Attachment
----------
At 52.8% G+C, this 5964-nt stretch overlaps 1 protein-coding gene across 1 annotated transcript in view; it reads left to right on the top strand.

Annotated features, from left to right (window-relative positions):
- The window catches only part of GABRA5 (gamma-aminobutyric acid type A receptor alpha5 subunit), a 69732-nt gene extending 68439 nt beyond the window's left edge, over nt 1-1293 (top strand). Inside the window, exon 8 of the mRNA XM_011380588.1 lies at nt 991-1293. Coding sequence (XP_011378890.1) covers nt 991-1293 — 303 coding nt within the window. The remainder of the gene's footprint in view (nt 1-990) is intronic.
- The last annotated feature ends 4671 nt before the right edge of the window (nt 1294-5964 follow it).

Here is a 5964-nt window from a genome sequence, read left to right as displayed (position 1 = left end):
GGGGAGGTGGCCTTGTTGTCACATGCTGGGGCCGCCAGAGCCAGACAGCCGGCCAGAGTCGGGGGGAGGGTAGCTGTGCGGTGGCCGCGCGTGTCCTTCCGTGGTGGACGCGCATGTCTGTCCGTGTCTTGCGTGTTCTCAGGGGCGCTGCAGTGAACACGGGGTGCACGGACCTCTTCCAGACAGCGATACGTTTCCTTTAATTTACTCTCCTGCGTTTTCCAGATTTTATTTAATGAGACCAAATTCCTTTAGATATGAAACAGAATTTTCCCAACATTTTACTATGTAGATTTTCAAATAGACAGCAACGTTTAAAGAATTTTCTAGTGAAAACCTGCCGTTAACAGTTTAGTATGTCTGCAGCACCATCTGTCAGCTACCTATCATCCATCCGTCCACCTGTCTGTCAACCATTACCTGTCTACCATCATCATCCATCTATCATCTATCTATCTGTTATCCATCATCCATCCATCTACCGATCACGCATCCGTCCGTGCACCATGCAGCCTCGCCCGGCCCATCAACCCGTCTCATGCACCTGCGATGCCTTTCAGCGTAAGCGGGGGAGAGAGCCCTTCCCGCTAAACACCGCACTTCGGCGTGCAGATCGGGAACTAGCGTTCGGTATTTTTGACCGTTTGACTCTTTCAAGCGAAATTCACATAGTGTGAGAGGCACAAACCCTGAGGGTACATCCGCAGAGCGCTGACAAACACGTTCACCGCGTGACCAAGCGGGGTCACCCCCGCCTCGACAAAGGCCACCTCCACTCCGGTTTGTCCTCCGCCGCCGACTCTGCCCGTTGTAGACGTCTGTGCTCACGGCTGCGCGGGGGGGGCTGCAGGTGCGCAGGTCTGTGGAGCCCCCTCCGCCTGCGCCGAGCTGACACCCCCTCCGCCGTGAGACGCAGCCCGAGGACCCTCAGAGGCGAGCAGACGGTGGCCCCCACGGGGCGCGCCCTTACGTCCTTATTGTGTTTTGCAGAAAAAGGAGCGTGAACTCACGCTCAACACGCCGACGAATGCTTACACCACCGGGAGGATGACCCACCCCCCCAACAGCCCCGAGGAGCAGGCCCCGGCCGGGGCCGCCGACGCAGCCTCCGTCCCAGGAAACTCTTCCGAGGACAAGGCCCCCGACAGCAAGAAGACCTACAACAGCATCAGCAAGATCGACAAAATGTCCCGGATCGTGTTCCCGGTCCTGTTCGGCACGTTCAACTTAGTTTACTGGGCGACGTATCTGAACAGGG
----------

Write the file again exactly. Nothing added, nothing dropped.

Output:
At 52.8% G+C, this 5964-nt stretch overlaps 1 protein-coding gene across 1 annotated transcript in view; it reads left to right on the top strand.

Annotated features, from left to right (window-relative positions):
- The window catches only part of GABRA5 (gamma-aminobutyric acid type A receptor alpha5 subunit), a 69732-nt gene extending 68439 nt beyond the window's left edge, over nt 1-1293 (top strand). Inside the window, exon 8 of the mRNA XM_011380588.1 lies at nt 991-1293. Coding sequence (XP_011378890.1) covers nt 991-1293 — 303 coding nt within the window. The remainder of the gene's footprint in view (nt 1-990) is intronic.
- The last annotated feature ends 4671 nt before the right edge of the window (nt 1294-5964 follow it).

Here is a 5964-nt window from a genome sequence, read left to right as displayed (position 1 = left end):
GGGGAGGTGGCCTTGTTGTCACATGCTGGGGCCGCCAGAGCCAGACAGCCGGCCAGAGTCGGGGGGAGGGTAGCTGTGCGGTGGCCGCGCGTGTCCTTCCGTGGTGGACGCGCATGTCTGTCCGTGTCTTGCGTGTTCTCAGGGGCGCTGCAGTGAACACGGGGTGCACGGACCTCTTCCAGACAGCGATACGTTTCCTTTAATTTACTCTCCTGCGTTTTCCAGATTTTATTTAATGAGACCAAATTCCTTTAGATATGAAACAGAATTTTCCCAACATTTTACTATGTAGATTTTCAAATAGACAGCAACGTTTAAAGAATTTTCTAGTGAAAACCTGCCGTTAACAGTTTAGTATGTCTGCAGCACCATCTGTCAGCTACCTATCATCCATCCGTCCACCTGTCTGTCAACCATTACCTGTCTACCATCATCATCCATCTATCATCTATCTATCTGTTATCCATCATCCATCCATCTACCGATCACGCATCCGTCCGTGCACCATGCAGCCTCGCCCGGCCCATCAACCCGTCTCATGCACCTGCGATGCCTTTCAGCGTAAGCGGGGGAGAGAGCCCTTCCCGCTAAACACCGCACTTCGGCGTGCAGATCGGGAACTAGCGTTCGGTATTTTTGACCGTTTGACTCTTTCAAGCGAAATTCACATAGTGTGAGAGGCACAAACCCTGAGGGTACATCCGCAGAGCGCTGACAAACACGTTCACCGCGTGACCAAGCGGGGTCACCCCCGCCTCGACAAAGGCCACCTCCACTCCGGTTTGTCCTCCGCCGCCGACTCTGCCCGTTGTAGACGTCTGTGCTCACGGCTGCGCGGGGGGGGCTGCAGGTGCGCAGGTCTGTGGAGCCCCCTCCGCCTGCGCCGAGCTGACACCCCCTCCGCCGTGAGACGCAGCCCGAGGACCCTCAGAGGCGAGCAGACGGTGGCCCCCACGGGGCGCGCCCTTACGTCCTTATTGTGTTTTGCAGAAAAAGGAGCGTGAACTCACGCTCAACACGCCGACGAATGCTTACACCACCGGGAGGATGACCCACCCCCCCAACAGCCCCGAGGAGCAGGCCCCGGCCGGGGCCGCCGACGCAGCCTCCGTCCCAGGAAACTCTTCCGAGGACAAGGCCCCCGACAGCAAGAAGACCTACAACAGCATCAGCAAGATCGACAAAATGTCCCGGATCGTGTTCCCGGTCCTGTTCGGCACGTTCAACTTAGTTTACTGGGCGACGTATCTGAACAGGG